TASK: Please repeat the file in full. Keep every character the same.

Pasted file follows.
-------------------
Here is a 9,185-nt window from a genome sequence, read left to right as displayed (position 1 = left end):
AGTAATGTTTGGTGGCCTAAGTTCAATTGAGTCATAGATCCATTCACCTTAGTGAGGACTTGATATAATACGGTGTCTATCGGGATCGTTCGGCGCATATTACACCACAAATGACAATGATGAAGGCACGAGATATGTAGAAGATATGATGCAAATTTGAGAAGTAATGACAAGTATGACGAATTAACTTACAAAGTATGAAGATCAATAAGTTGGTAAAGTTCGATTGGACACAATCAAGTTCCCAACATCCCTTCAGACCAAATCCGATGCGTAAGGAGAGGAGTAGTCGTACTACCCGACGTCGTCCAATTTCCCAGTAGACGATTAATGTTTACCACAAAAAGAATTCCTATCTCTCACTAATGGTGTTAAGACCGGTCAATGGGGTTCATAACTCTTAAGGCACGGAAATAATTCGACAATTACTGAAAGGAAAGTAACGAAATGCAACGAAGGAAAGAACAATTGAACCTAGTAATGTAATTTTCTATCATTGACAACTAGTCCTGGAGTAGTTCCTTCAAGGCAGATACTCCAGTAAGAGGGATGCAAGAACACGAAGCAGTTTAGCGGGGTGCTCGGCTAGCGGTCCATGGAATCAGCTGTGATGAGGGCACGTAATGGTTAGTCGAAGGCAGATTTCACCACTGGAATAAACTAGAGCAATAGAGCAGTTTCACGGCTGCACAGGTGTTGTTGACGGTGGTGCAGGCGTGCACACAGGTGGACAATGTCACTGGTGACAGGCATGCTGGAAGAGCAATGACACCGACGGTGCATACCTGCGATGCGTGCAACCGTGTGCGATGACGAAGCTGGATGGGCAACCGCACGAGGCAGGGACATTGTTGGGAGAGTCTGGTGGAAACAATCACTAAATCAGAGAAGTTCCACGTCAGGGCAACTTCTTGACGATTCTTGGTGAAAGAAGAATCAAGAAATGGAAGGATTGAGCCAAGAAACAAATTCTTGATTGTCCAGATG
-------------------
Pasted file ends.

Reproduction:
Here is a 9,185-nt window from a genome sequence, read left to right as displayed (position 1 = left end):
AGTAATGTTTGGTGGCCTAAGTTCAATTGAGTCATAGATCCATTCACCTTAGTGAGGACTTGATATAATACGGTGTCTATCGGGATCGTTCGGCGCATATTACACCACAAATGACAATGATGAAGGCACGAGATATGTAGAAGATATGATGCAAATTTGAGAAGTAATGACAAGTATGACGAATTAACTTACAAAGTATGAAGATCAATAAGTTGGTAAAGTTCGATTGGACACAATCAAGTTCCCAACATCCCTTCAGACCAAATCCGATGCGTAAGGAGAGGAGTAGTCGTACTACCCGACGTCGTCCAATTTCCCAGTAGACGATTAATGTTTACCACAAAAAGAATTCCTATCTCTCACTAATGGTGTTAAGACCGGTCAATGGGGTTCATAACTCTTAAGGCACGGAAATAATTCGACAATTACTGAAAGGAAAGTAACGAAATGCAACGAAGGAAAGAACAATTGAACCTAGTAATGTAATTTTCTATCATTGACAACTAGTCCTGGAGTAGTTCCTTCAAGGCAGATACTCCAGTAAGAGGGATGCAAGAACACGAAGCAGTTTAGCGGGGTGCTCGGCTAGCGGTCCATGGAATCAGCTGTGATGAGGGCACGTAATGGTTAGTCGAAGGCAGATTTCACCACTGGAATAAACTAGAGCAATAGAGCAGTTTCACGGCTGCACAGGTGTTGTTGACGGTGGTGCAGGCGTGCACACAGGTGGACAATGTCACTGGTGACAGGCATGCTGGAAGAGCAATGACACCGACGGTGCATACCTGCGATGCGTGCAACCGTGTGCGATGACGAAGCTGGATGGGCAACCGCACGAGGCAGGGACATTGTTGGGAGAGTCTGGTGGAAACAATCACTAAATCAGAGAAGTTCCACGTCAGGGCAACTTCTTGACGATTCTTGGTGAAAGAAGAATCAAGAAATGGAAGGATTGAGCCAAGAAACAAATTCTTGATTGTCCAGATG